GPS News, News Archives


Feb 2007 | Comments Off on NEWSBRIEFS – GPS

Russia, India sign agreements on GLONASS

Russia and India has signed two cooperation agreements on GLONASS, which will be used by Moscow’s longtime partner in the military-technical sector. The agreements were signed by the head of Russia’s Federal Space Agency, Anatoly Perminov, and Madhavan Nair, chairman of the Indian Space Research Organization (ISRO). Perminov earlier said Russia and India plan to jointly use GLONASS. Russian Defense Minister Sergei Ivanov said that Moscow and New Delhi had agreed to launch GLONASS-M satellites with the help of Indian booster rockets, and to create new-generation navigation satellites. The Russian Ministry of Defense has already lifted all restrictions on obtaining and using the geospatial information provided by the GLONASS.

Tribes use GPS and Google Earth in conservation effort

Mark Plotkin, head of the Amazon Conservation Team and his colleagues are teaching Amazon Indians to use handheld GPS computers and Googlemaps. It is being used to plot water sources, areas of illegal logging, sacred areas, hunting spots, religious sanctuaries, medicinal plants and much more. The result is detailed maps of areas that are both very vulnerable to exploitation (e.g. illegal logging) and very diffi cult to patrol and protect.

World GPS market forecast announces the World GPS Market Forecast (2006- 2008) report reviews the recent market status, developments and capabilities of GPS. The key findings are:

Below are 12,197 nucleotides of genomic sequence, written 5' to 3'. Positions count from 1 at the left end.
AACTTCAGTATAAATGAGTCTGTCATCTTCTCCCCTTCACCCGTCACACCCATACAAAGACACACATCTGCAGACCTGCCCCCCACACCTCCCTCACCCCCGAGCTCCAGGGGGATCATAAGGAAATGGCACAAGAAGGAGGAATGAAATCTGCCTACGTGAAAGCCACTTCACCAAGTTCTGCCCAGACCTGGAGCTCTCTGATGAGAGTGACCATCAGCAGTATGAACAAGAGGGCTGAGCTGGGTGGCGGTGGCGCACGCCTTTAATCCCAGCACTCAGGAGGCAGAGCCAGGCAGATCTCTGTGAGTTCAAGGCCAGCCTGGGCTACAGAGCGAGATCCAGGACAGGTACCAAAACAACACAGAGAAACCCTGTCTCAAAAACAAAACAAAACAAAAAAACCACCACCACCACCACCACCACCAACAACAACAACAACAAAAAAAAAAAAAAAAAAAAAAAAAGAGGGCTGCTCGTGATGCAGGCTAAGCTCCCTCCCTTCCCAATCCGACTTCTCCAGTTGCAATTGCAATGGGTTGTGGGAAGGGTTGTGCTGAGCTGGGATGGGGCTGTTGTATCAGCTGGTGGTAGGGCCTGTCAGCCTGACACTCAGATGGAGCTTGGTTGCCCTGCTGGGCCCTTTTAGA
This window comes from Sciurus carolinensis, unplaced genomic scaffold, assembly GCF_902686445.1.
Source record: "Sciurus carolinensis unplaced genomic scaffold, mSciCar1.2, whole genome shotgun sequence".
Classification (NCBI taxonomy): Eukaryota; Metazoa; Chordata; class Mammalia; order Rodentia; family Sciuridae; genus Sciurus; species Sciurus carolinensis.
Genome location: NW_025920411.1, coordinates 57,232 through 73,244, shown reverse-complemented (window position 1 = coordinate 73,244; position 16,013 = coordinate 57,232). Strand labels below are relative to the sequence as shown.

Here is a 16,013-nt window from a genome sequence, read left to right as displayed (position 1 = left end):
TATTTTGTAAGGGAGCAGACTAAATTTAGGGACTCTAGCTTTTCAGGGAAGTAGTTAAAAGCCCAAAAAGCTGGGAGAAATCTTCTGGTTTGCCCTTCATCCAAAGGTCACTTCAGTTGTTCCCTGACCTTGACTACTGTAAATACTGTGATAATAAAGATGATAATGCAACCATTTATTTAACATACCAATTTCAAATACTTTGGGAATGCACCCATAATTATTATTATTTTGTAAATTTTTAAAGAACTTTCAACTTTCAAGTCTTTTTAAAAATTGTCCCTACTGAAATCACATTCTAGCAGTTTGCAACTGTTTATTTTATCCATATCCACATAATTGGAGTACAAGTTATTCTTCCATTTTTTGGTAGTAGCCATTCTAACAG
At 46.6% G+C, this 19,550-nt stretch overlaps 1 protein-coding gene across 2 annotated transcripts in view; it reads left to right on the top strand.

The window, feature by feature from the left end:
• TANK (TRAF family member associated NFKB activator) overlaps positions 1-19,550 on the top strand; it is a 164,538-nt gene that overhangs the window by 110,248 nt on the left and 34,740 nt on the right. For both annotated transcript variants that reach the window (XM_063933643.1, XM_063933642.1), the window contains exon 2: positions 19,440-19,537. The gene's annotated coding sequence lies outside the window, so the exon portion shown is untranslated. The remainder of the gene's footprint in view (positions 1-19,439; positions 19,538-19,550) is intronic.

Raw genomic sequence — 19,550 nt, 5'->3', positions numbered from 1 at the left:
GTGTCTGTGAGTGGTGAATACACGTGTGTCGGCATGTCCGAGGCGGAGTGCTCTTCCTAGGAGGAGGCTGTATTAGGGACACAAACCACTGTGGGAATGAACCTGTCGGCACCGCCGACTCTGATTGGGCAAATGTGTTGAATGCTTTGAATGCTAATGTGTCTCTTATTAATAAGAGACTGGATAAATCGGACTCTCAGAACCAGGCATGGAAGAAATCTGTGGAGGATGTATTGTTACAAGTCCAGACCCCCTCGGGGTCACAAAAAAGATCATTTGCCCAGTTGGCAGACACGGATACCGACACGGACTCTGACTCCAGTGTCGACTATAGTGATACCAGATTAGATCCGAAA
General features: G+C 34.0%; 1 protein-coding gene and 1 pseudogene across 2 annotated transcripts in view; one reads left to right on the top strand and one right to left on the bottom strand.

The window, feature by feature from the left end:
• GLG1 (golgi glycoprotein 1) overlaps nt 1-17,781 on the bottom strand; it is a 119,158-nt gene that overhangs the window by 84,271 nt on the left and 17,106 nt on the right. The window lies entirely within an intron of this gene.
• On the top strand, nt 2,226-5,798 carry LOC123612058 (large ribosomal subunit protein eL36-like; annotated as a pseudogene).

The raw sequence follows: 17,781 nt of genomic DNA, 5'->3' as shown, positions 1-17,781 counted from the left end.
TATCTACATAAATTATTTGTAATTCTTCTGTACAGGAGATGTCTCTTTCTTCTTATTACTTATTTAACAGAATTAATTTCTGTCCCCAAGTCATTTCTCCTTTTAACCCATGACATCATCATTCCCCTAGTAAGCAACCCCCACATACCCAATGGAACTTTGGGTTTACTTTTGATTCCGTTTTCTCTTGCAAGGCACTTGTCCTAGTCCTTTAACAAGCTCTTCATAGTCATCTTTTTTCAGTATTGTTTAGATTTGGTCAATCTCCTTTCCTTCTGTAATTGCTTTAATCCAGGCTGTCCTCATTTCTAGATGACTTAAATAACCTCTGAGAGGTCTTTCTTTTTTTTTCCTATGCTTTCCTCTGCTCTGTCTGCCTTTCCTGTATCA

– The worldwide GPS market will reach a value of more than US$ 30    Billion approximately by 2008.
– The people tracking and handset market segments under GPS will    have the largest growth rate, of approximately 9%, by 2008.
–  Use of digital signaling and media broadcasts has increased the demand for the use of network applications fi tted with GPS tools,    thereby paving the way for cheaper and more reliable GPS devices.
–  The key opportunity lies in the field of RFID.
–  However, cost of deployment would be a major deciding

GPS and the Internet improves International time coordination

International time coordination is improving throughout the Americas by using a system that relies on GPS satellites and the Internet. The time and frequency network of the Sistema Interamericano de Metrologia (SIM), or Inter-American Metrology System, began operation in 2005 and includes national metrology institutes in member nations of the Organization of American States (OAS). The SIM network currently compares time and frequency measurements made in Brazil, Canada, Mexico, Panama and the USA. Costa Rica and Columbia are expected join the network soon, and additional OAS members have expressed interest.

US considers shutting down LORAN system

The Transportation Department (DOT) of USA wants comments on whether to shut down the ground-based Long- Range Navigation (LORAN) system operated by the Coast Guard or to develop a fully deployed enhancedLORAN (eLORAN) system that could serve as a GPS backup. It is also working with the Homeland Security Department, which includes the Coast Guard, to determine whether investments made so far now merit consideration of eLORAN as complementary electronic system to GPS. The Coast Guard has spent USD 160 million on LORAN modernization since 1997.

Chronos, NPL and Bath University form Saturn Consortium

Chronos Technology, the National Physical Laboratory (NPL) and Bath University announce the formation of the Saturn Consortium The consortium proposes to assess the susceptibility of GNSS applications to external interference and multipath problems. It aims to develop cost effective techniques to assess local availability of GNSS transmissions, and to defi ne new standards for Galileo integrity and availability at the point of use.

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